Christian faith is no sedative for world-weary souls, no satchelful of ready answers to the deepest questions of life. Instead, Christian faith invariably prompts questions, sets an inquiry in motion, fights the inclination to accept things as they are, continually calls in question unexamined assumptions about God, ourselves, and our world.
Migliore, Daniel L. Faith Seeking Understanding. An Introduction to Christian Theology. Grand Rapids, MI: Wm B Eerdmans, 1991.
This vision of Christian thought, seeking the truth even where it overrides our assumptions and institutions, is rather attractive. It bears strong similarities to Plato’s philosophy, one that knew only the bounds of truth and would countenance no comfort in the arms of traditional community life.
However, where is the Body of Christ in this description? Is it merely one more artificial human barrier to be thrown off? Or perhaps a pragmatic necessity only to be shed at some point in the distant future? Or is it the enemy of inquiry, preferring the things of man to the things of God? Scripture itself requires us to say no, no, and no.
Instead Tradition points us to the Incarnation, the place where God became man, as our starting point. Truth does not simply remain distant, but comes close to us. And in coming to us, it transforms us. Of course, this merely gives us the possibility of such an encounter with the divine horizon of Truth. The method (ie faith) will take more work.
The 9th century theologian Anselm tentatively titled his Proslogium as Faith Seeking Understanding. Perhaps this classical definition of theology can guide us along our path. At the beginning of his Confessions, St Augustine calls out to God, knowing that he has not apprehended his object, but believing that that calling him is the way to seek after him.
“I will seek Thee, Lord, by calling on Thee…”
Augustine, Saint, Bishop of Hippo, and E. B. Pusey. The Confessions of St. Augustine. Logos Research Systems, Inc., 1996.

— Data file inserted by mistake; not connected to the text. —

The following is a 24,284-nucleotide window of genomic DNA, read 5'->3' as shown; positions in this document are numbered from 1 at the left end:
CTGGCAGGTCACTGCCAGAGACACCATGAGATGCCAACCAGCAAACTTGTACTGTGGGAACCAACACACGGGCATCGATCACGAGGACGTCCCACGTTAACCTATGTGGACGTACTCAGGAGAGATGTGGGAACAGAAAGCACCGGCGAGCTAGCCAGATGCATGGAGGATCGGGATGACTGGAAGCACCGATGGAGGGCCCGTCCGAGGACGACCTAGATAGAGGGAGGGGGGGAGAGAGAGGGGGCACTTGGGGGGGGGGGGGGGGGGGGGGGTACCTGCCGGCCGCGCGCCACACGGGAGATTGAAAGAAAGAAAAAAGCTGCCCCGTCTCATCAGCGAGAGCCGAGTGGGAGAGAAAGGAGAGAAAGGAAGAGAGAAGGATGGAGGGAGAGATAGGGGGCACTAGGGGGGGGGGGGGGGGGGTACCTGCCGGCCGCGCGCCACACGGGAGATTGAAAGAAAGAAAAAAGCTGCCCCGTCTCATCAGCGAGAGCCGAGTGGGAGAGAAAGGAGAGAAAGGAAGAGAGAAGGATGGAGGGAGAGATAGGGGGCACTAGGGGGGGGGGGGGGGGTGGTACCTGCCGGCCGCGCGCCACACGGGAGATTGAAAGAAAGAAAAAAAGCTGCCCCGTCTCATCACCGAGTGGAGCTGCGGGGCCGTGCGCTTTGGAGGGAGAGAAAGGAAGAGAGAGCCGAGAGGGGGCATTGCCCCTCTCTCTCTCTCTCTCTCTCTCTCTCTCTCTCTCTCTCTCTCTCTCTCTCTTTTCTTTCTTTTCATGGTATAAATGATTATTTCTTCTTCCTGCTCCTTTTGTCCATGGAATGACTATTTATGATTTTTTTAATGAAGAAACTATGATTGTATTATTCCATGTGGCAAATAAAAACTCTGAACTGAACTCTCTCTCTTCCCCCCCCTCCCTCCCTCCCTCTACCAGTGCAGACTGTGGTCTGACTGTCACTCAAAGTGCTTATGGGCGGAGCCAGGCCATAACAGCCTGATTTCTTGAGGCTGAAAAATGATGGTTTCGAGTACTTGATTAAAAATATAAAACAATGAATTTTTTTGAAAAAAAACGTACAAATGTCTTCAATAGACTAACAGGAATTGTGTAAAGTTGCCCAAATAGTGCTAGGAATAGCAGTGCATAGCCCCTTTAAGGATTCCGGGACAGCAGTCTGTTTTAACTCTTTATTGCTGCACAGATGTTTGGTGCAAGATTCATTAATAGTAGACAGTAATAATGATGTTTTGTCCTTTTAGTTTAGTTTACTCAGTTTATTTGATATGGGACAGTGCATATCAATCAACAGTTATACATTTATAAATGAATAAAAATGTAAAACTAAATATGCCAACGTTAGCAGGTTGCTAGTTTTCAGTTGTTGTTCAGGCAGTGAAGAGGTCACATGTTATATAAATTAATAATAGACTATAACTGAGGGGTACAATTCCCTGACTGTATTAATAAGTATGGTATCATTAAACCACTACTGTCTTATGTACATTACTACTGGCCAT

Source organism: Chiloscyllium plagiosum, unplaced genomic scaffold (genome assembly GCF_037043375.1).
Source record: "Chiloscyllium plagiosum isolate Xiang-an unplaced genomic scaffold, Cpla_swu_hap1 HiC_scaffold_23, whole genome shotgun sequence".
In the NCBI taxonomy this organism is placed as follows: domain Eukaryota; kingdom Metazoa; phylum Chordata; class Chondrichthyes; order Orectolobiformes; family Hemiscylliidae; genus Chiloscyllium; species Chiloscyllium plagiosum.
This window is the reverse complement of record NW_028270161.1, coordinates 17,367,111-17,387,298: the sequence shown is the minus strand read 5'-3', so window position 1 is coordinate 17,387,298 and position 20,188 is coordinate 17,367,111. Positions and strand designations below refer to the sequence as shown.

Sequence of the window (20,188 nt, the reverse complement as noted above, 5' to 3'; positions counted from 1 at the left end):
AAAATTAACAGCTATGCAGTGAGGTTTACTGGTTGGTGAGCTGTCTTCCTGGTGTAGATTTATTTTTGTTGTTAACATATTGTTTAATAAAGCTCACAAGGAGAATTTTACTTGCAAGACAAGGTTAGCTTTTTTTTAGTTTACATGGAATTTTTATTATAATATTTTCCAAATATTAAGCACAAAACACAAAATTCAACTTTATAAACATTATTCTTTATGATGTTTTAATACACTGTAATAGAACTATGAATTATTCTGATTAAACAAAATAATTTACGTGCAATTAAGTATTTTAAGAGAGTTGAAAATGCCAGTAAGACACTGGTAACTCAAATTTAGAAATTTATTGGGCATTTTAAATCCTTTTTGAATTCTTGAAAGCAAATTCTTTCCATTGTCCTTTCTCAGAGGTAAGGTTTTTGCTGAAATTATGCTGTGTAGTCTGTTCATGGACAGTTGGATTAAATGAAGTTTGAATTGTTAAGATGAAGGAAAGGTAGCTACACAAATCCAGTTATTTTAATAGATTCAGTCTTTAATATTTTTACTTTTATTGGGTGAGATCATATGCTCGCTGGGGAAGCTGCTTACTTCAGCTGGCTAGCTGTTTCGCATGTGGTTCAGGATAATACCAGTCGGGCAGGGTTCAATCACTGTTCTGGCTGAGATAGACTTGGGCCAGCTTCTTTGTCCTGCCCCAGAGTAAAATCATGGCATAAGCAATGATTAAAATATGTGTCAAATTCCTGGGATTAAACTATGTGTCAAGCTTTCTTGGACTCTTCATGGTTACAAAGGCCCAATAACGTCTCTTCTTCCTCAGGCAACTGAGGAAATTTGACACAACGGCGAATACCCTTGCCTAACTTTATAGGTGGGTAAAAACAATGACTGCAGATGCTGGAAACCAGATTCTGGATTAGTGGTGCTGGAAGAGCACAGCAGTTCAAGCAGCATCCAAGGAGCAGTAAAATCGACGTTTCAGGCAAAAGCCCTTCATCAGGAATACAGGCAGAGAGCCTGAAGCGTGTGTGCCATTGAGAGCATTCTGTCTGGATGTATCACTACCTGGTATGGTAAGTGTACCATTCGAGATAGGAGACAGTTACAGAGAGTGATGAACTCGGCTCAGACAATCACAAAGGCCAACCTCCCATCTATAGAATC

We seek God by calling on him. In other words, perhaps our best theology is prayer. So what does this have to do with the radical faith mentioned above? In prayer, we look to God himself as our only standard. He who remains ever distant is like the horizon. As we approach the horizon, it continually remains beyond our grasp. And yet we can see the horizon. Prayer is radical, in that it seeks to transform after an objectivity that is always beyond us. We’re never done being sanctified. And at the same time the act of prayer is an act of submission, a reminder that it is not we ourselves who guide the form but merely remain open to it.
Prayer—adoration, praise, thanksgiving, intercession—always presupposes a certain distance between the believer and God, even if it is only the distance between a child (with his timor filialis) and his heavenly Father. And at the same time there is a fundamental familiarity that invites the believer to take the risk of prayer. We cannot pray to God on the basis of an imaginary elevation, but only from real, ground-level creaturehood, for it is in the truth of this creaturehood that the Spirit sets us down—in a place where we do not know what we should pray (Rom 8:26);
Von Balthasar, H. U. (2005). Theo-Logic: Theological Logical Theory: The Spirit of the Truth. (G. Harrison, Trans.) (Vol. 3, pp. 193–194). San Francisco: Ignatius Press.
So in what way does this act of theology remain subject to or responsible to the community? Where does mysticism continue to remain part of the church?
For, in Christian terms, even the “mystic” is never an isolated individual; praying in the Spirit (glossolalia) and praying in the mind (prophecy) are here envisaged as a unity, in the context of the charisms that are to be fruitful for the Church in various ways. “To each is given the manifestation of the Spirit for the common good” (1 Cor 12:7).
Von Balthasar, H. U. (2005). Theo-Logic: Theological Logical Theory: The Spirit of the Truth. (G. Harrison, Trans.) (Vol. 3, p. 376). San Francisco: Ignatius Press.